Sydney company CIM Enviro, which uses the Internet of Things (IoT) to help customers reduce energy usage, has announced the completion of a $3 million series A funding round.
The investment was led by Capital Market Technology, which is the venture capital spin-off from the Capital Markets Cooperative Research Centre.
CIM Enviro’s ACE system harvests data from building equipment like pumps, fans and air conditioners using off-the-shelf industrial IoT hardware, then uses big data processing and machines learning algorithms to detect faults and inefficiencies that are wasting energy.
The startup’s founder and chief executive David Walsh claims the technology will end up saving $100 million over the next five years for its existing customer base, which includes names like real estate investment trust The GPT Group, City of Sydney council, energy provider ActewAGL and office real estate manager QIC.
“This business wouldn’t have been possible even four years ago,” Walsh said.
“Advances in machine learning and data science have enabled us to create this amazing network where we can monitor the equipment inside buildings 24-7 in real time. This work is currently done manually, as little as a few times a year, so there are massive inefficiencies and losses for us to exploit.
“These inefficiencies add up to very significant impacts on the bottom line.”
Capital Markets Technology chief executive Professor Mike Aitken said his team could see the impact that CIM Enviro was capable of.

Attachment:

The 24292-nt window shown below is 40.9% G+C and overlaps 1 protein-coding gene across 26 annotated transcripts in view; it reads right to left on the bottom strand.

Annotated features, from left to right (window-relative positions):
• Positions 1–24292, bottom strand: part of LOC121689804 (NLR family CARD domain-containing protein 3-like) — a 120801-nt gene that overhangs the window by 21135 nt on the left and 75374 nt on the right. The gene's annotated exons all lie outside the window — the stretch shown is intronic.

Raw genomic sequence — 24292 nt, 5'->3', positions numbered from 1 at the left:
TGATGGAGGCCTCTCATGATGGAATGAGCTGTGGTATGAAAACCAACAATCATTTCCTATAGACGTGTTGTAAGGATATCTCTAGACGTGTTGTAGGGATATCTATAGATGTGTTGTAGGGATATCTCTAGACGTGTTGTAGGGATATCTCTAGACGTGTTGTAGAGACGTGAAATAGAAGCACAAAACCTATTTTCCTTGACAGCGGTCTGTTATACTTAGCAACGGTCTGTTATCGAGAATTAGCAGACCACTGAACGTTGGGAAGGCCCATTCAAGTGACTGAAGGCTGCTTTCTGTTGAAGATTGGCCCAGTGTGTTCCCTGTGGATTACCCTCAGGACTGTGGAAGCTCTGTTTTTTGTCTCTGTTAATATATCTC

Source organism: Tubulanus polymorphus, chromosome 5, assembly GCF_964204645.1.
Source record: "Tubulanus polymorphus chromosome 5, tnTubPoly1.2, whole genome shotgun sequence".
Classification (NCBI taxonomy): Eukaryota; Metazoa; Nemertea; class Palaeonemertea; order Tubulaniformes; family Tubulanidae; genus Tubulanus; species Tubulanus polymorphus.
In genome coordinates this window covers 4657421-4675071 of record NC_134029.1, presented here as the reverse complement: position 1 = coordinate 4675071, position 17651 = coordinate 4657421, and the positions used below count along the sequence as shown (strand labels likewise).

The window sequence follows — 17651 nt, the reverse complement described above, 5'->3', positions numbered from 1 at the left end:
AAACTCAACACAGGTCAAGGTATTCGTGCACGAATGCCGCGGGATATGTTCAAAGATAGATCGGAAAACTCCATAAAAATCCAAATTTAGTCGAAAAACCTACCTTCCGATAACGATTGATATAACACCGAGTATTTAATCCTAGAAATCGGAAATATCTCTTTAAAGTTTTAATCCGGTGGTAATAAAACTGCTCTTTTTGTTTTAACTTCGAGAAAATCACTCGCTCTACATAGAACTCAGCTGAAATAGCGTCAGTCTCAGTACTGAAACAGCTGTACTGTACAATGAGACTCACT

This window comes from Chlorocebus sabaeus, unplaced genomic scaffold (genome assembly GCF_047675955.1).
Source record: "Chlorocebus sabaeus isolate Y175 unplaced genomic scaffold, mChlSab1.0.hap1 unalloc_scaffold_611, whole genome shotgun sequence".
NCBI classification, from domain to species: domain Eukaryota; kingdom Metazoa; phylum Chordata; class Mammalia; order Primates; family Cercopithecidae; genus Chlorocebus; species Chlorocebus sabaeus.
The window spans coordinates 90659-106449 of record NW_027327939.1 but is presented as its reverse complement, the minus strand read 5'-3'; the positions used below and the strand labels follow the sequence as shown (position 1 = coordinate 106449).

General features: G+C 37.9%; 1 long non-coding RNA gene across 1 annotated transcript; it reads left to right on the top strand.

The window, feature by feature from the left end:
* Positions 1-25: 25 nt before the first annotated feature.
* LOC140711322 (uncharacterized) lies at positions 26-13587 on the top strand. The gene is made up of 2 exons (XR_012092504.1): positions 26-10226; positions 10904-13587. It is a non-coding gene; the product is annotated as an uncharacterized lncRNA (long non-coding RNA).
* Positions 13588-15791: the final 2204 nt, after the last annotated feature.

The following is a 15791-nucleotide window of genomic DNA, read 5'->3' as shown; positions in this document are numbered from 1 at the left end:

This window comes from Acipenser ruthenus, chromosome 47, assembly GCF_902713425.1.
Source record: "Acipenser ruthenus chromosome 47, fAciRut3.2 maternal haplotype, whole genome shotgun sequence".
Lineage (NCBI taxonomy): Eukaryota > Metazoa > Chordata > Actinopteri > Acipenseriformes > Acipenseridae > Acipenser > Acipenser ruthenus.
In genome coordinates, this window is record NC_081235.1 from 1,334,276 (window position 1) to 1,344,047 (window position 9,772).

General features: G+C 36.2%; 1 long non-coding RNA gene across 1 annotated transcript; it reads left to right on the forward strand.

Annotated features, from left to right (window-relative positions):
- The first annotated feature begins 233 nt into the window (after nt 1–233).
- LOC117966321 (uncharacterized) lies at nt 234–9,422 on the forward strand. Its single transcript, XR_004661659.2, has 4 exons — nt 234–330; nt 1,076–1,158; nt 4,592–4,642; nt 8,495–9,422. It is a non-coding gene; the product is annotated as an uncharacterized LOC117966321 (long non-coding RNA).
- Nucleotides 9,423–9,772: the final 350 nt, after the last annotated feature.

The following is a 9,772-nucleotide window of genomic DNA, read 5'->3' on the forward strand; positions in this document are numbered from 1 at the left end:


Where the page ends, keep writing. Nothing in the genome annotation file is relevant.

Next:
“Everything we do is aligned to using data to improve efficiency and transparency within a market. SMARTS did that within financial markets, CIM Enviro is doing the same within buildings,” he said.
CIM Enviro claims average month-on-month growth of 18% in the last 24 months, although it did not disclose its revenue in dollar terms. The Australian real estate investment trust market is worth $147 billion, stated the company, with the product also suitable for hospital, manufacturing and retail buildings.
The startup earns recurring revenue from charging a monthly fee for its monitoring service and helpdesk support.
“It’s a bit of a no-brainer to be honest,” said Walsh. “The system is free to install and installation takes just one day. We provide monitoring and feedback for a month and if the facility doesn’t like it, we’ll take it out. But we’ve never taken one out yet.”
Walsh added that the system’s fault detection can pick up abnormalities “weeks, or even months” before symptoms are observed or a human inspection is performed.
“In facilities like hospitals this kind of early warning can be immensely valuable not just financially but for human health,” he said.